What Are the Downsides to Debt Consolidation?
When debt is insurmountable, filing for bankruptcy may be preferable to getting a debt consolidation loan because of the downsides it presents.
Addressing your financial problems through debt consolidation is not the same as doing so through bankruptcy. Debt consolidation requires people to take out additional loans. This might mean that you will have to pay interest for longer or be a victim of predatory lending practices, preventing you from repaying debts even through consolidation. Chapter 13 bankruptcy allows the consolidation of debts in a different form and can be more successful for debtors, especially if they have debts that are eligible to be eliminated by a discharge.
Get in touch with Young, Marr, Mallis & Associates by calling (215) 701-6519 or (609) 755-3115, and schedule a free discussion of your case with our Pennsylvania bankruptcy lawyers today.
Notable Downsides to Debt Consolidation
While debt consolidation can seem like a fine alternative to filing for bankruptcy if you are struggling with debt, there are some notable downsides which debtors should consider before taking this route. For example, debt consolidation requires people to take out additional loans, which might cause them to pay more interest than initially anticipated. With debt consolidation, debts aren’t discharged, and debtors might deal with lenders that don’t have their best interest in mind, possible impeding their ability to improve their financial well-being.
You Have to Take Out Another Loan
If you are having a hard time paying off your debts, why would you put yourself in the position to have even more debt? For debt consolidation to work, you have to take out another loan. The lender will then consolidate your debt and lend you the money you have to pay them off. In turn, you pay back one lender over time instead of many. So, even if a debt consolidation loan helps you to pay off debts temporarily, you are still on the hook for those payments for, in all likelihood, a long period of time.
You Might Pay More in Interest
Because debt consolidation works through debtors taking out additional loans, interest rates become an issue. Although your initial monthly payment might be lower overall, interest will still accrue on the new loan you took out when you consolidated your debt. This means that there might be additional interest you have to pay that has nothing to do with your original debt. And, because all of your debt is consolidated, you can’t put payments toward specific debts. So, you could be paying off your debt consolidation loan for some time, resulting in more interest accruing.
You Won’t Have Someone in Your Corner
Banks, credit unions, and other lenders want to give out debt consolidation loans. They have little interest in your actual financial health but care more about the return they might be able to get on a loan they give you. Trusting that a lender has your best interest at heart is typically unwise when considering debt consolidation services. When you take another path, such as filing for bankruptcy, you will be able to work with our Upper Darby, PA bankruptcy lawyers to ensure that you properly deal with your financial troubles so that you can begin rebuilding your credit. In doing so, you will not have to take out another loan, even for debt consolidation.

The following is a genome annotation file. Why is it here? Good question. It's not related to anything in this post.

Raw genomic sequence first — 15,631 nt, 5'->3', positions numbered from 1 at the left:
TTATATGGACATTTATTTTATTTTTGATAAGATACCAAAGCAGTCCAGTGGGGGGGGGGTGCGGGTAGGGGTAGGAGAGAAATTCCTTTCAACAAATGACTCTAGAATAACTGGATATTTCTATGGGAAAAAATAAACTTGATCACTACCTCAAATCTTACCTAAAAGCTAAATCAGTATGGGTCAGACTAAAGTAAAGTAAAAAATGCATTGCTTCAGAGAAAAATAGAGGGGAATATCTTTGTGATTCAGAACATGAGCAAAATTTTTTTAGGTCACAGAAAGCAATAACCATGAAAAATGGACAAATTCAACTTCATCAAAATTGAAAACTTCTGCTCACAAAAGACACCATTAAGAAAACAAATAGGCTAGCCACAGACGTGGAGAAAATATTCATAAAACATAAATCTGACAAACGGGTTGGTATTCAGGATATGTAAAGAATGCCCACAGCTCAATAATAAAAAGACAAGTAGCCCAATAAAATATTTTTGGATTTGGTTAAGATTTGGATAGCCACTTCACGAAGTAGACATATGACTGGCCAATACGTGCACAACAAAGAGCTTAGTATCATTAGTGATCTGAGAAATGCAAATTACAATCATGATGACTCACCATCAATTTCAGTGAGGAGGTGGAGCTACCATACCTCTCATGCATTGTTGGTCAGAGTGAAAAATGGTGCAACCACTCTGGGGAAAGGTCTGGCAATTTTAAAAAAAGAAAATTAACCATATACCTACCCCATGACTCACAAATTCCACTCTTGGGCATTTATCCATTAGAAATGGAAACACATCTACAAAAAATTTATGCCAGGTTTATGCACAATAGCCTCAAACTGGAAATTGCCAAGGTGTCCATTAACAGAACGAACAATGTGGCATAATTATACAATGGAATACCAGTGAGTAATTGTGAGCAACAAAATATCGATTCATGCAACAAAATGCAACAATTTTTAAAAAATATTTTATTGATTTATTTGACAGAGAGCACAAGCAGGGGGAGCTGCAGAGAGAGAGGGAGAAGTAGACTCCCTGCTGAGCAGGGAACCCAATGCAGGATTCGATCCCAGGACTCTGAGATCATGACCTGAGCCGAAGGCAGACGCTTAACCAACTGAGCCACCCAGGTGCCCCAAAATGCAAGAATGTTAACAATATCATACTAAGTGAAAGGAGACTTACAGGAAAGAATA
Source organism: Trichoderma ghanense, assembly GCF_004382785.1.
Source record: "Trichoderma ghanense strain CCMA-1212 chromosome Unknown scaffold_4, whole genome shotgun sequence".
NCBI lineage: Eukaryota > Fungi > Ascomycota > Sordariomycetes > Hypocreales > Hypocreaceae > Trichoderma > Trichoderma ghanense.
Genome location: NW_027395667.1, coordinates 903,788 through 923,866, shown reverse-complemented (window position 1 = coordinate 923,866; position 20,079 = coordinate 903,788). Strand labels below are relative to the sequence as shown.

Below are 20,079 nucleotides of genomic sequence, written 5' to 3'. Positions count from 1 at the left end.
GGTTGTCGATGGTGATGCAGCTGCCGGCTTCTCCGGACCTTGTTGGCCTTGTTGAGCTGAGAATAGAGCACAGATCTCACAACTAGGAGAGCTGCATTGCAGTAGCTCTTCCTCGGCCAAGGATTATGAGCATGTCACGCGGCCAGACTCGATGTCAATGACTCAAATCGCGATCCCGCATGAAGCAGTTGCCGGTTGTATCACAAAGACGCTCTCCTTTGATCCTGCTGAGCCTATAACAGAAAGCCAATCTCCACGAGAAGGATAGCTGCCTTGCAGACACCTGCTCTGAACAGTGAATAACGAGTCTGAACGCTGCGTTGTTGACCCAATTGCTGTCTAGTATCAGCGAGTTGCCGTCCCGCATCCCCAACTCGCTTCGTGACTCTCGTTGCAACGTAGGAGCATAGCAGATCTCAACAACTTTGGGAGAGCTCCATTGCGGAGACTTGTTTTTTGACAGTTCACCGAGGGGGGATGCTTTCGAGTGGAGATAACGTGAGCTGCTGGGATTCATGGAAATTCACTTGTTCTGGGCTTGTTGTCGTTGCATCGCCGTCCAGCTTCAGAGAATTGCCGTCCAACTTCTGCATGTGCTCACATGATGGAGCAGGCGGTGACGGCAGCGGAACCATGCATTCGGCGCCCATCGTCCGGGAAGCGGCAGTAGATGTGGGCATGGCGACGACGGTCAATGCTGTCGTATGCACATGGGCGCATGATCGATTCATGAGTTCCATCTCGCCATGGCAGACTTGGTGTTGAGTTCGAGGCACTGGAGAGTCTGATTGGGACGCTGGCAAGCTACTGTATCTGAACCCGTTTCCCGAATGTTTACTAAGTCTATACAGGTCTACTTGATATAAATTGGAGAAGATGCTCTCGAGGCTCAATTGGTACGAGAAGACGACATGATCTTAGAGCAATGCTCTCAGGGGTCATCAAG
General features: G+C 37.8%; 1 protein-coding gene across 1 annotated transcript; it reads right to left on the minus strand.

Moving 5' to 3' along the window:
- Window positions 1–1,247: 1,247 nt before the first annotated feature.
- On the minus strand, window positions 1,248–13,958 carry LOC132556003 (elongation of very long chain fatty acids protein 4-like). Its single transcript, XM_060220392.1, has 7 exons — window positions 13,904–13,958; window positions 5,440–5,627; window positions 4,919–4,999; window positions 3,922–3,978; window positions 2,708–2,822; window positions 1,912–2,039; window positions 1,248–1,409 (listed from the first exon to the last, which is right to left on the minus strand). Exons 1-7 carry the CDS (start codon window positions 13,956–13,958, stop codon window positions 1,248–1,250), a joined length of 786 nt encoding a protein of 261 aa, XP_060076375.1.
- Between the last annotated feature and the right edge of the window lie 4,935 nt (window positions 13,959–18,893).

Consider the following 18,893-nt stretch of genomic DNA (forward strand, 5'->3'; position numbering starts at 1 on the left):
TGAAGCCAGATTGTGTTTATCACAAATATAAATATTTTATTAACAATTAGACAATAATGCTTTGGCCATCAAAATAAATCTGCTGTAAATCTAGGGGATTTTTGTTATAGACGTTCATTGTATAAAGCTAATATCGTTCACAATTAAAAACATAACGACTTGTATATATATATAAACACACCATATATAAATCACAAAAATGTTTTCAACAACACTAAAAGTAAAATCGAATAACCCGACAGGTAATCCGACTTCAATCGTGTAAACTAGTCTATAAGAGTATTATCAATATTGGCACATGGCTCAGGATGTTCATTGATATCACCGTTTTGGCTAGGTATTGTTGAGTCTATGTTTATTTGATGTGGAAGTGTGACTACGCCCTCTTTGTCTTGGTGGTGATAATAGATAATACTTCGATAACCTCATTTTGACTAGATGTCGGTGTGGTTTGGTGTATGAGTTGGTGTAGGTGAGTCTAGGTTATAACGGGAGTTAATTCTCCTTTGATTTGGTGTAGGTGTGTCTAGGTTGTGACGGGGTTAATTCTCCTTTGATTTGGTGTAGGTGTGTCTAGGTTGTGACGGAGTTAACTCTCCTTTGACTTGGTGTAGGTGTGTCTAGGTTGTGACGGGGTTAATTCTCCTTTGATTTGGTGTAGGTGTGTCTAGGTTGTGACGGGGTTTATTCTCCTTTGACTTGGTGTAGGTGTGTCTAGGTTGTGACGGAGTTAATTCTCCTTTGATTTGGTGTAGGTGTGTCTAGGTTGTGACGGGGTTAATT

You Risk Missing Payments
Debt consolidation can make things easier for debtors because debtors only have to be aware of one monthly payment date. Instead of having payment deadlines for various debts, you will work towards paying them all at the same time. While that has upsides, it also presents downsides. For example, if you miss even one payment toward your debt consolidation loan, you might risk incurring fees or running into other delays that inhibit you from paying off your debt. Because debt consolidation loans are typically for large sums of money, lenders generally react harshly to missed payments.
Your Debt Won’t Be Discharged
Debt consolidation is not always a solution to debt. Unlike in bankruptcy, your debts will not be discharged. Instead, they will be consolidated under the same interest rate, allowing you to contribute to paying off all debts with each monthly payment. Your debts won’t be erased, and you will still have to pay them off over time.
Can You Consolidate Your Debt in Bankruptcy?
If the idea of combining all of your debts under the same interest rate appeals to you, but you do not want to take out another loan, there may be a solution in bankruptcy. Bankruptcy has specific chapters, one of which allows for a different approach to debt consolidation.
Depending on your income and expenses, you may be able to declare Chapter 13 bankruptcy. With this bankruptcy chapter, a person’s debts are consolidated. A fixed interest rate is then applied to all debts, and a repayment plan is designed. Using the requirements of this repayment plan as a guide, a debtor will make payments toward their debts over a period of three to five years. Prior to submitting a repayment plan, our attorneys can meet with your lenders to negotiate a possible reduction in debts or another agreement that might lower your repayment responsibility.
In addition to making debt repayment easier, bankruptcy can also eliminate certain debts, namely unsecured debts. For most debtors, this refers to any outstanding medical or credit card debt, as well as other common debts. Eligible debts will be discharged once a debtor completes their repayment plan. If you are only eligible for Chapter 7, your debts will not be consolidated. Instead, they will be discharged, provided they are eligible, and you will then identify assets for liquidation to repay any remaining debts.
Address Your Debt with Bankruptcy
For help with your case from the Philadelphia bankruptcy lawyers at Young, Marr, Mallis & Associates, call us now at (215) 701-6519 or (609) 755-3115.